Posts Tagged With: Parade

St. Patrick’s Day 2012

I get stupid-happy about St. Patrick’s Day. To me, it’s a day to dress up,  remember my upbringing in an Irish-Catholic school, and now it’s become a day to pine for my hometown again. Nevertheless, I ran my reluctant roommate and boyfriend straight into the crowd with me. Homesickness was not going to best me on this fantastic feast day.

According to the Huffington Post, the St. Patrick’s Day parade dates back five decades and has grown to not only feature traditional bagpipes, marching bands, and floats, but politicians as well. At one point, I was handed a sticker saying that I supported “Thompson”. Who the heck is Thompson, I wondered, staring at the little sticker (that I was secretly glad was free because I love free things), I can’t wear this cool sticker unless I find out who he is. Turned out that the great and powerful “Thompson” is somehow in connected with the Chicago water supply. Sure I’ll support you, Thompson. *stick*

I don't quite agree with your definition of clever, sir, but I will give you props for gluing things to your head and being okay with it.

So there were several interesting costumes and dress-up ideas that fascinated me. One was a gentleman who had glued bottles to his bald head, which still puzzles me. Here are some other interesting pics:


The parade was what I expected from a typical St. Patty’s parade. Lots of floats, people waving and screaming “HAPPY ST. PATRICK’S DAY!”, and the occasional band (I’ve always had a soft spot of bagpipes and would be thrilled to learn how to play them). When the politicians started rolling in, however, I decided that it was time to head towards the river to see how green it really was.

I’ll admit that I thought the pictures of past river-dyeings were somehow doctored. That was just way too green. Radioactive, almost (which would be appropriate, considering what’s in it). And yet, we got there and I was stunned to see that the pictures were VERY true to the color! The dye is apparently environmentally friendly, created to trace pollution in water supplies. It was pretty neat to see, even if we kinda hurried past it in search for reprieve from the sweltering heat.

Was it the throngs of people that made it so uncomfortably hot? The fact that I hadn’t hydrated after the pre-gaming I’d done the previous night (Fact: 13 million pints of Guinness beer are consumed on St. Patrick’s Day)? Or was it just the fact that it was unseasonably warm? I don’t know, but I felt myself going a little faint and craving something iced from Caribou Coffee.


The streets, the buses, and the subway were all jam-packed with people. We pushed, shuffled, squeezed, tripped, inched, and slithered our ways to the Red Line where some guy with a green buzzcut nearly fell on top of and squished Renee. Down in the depths of the Lake station, people cheered when the trains of packed cars pulled up.

By the time we got to Caribou, I was fighting off sleepiness, so I chugged a medium-sized iced coffee…

…and fell asleep as soon as I got back to my room.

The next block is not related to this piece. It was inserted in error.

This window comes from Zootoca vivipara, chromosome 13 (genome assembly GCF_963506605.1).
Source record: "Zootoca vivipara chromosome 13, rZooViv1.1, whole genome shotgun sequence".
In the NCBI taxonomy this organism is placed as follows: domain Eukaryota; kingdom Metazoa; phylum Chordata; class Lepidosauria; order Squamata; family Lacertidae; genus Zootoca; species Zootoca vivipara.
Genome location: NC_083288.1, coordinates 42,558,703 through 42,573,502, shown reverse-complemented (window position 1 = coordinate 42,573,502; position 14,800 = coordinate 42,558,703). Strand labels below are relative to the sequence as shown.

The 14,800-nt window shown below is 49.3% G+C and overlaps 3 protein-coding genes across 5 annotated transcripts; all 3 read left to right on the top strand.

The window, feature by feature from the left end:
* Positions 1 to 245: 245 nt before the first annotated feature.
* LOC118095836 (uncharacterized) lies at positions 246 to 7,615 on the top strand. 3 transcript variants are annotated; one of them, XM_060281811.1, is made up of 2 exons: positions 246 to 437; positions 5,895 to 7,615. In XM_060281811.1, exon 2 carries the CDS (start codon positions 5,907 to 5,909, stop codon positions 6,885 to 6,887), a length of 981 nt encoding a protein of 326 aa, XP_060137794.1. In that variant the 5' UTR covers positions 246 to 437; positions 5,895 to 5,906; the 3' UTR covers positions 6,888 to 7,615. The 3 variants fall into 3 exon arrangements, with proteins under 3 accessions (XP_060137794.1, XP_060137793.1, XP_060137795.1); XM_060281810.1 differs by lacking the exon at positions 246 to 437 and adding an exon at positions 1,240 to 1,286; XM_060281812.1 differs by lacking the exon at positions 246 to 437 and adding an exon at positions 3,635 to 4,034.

Overall, the parade was alright. I’ll have to say that the size of the crowd was almost overwhelming and I hated not being able to walk to places very easily what with all the people. But I’ll say it once and I’ll say it again: Chicago knows  how to celebrate. The smiles on people’s faces, the diversity of people sporting green, and the fun-filled atmosphere make the St. Patrick’s Day celebrations in Chicago worth experiencing.

[The night ended on a nice note, with a fun get-together in our apartment watching Robin Williams, having a few drinks, and me getting to practice my tribal-tattooing skills (Mama, I promise it’s only Sharpie marker.)]

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“Police Activity” on the Red Line + The Irish Oak

Last night, we bypassed the Grand stop on the Red Line due to “police activity”. I used my limited powers of tweet to ask what was going on. @CTAtweet sent me a link to the news story. It turns out someone was actually hit by the Red Line. They had to pull the victim out from under the train. *shivers and crosses herself* See, that’s why I’m afraid to be anywhere near those rumble-strips (the ones they put for passengers so that they don’t step unknowingly off the tracks). Within a week, I’ve heard about a woman getting raped on the Red Line (near my stop), and now someone’s gotten hit. I love me some public transit, but even I’ll have to admit that this stuff is pretty dark.

The blue paint here has raised dots that you would feel under your feet. Hopefully that brings you to attention when your spaced out and wandering about the platform. This just happens to be a picture from a story about a rooster who was stuck on the Blue Line tracks.

Unaware of the incident till much later, I went with a few good people to the Irish Oak. A quaint little Irish bar down on Clark Street, I was really impressed by the atmosphere of the Irish Oak. It’s cozy, lined with empty and signed Jameson whiskey bottles, and the staff is phenomenal. We sat down to the dulcet sounds of Switchfoot, and gave our orders to a busy but cordial waitress.

Now I am not a big fan of drinking in bars for several reasons:

  • I’m stingy.
  • I don’t like how I act when I’m tipsy or drunk. I form don’t words right.
  • I’m a lightweight. So if I order a drink, chances are I’m going to be acting funny halfway through.
  • I want to be keenly aware of my surroundings when I’m navigating the streets on the way back home. I am typically grasping my pepperspray in my pocket, so I don’t want to peg innocent people because I couldn’t aim right. If you’re gonna mess with me, I want to spray you.

She makes pepperspray look fun. Just look at that confident smile!

So while I can’t testify to how well the tenders mix their drinks, I can tell you how great the food was. A regular patron of the bar who was with us that night recommended the “Irish Oak Burger”. Guys, there was so much meat in that burger. The cheese melted over it just right, and the burger buns they use are somewhat sweet and just a little greasy (oh, my stomach just grumbled at the memory of it!) I was craving this reward for the horrible week (which involved a Thursday driven by a 5-Hour Energy shot, coffee, and tea). The fish and chips are also reportedly very good too 🙂

The flash of my phone camera makes the food look radioactive. But do you see that mound of tater-tots? Best tater-tots I've ever eaten. Time to move up a size in blue jeans.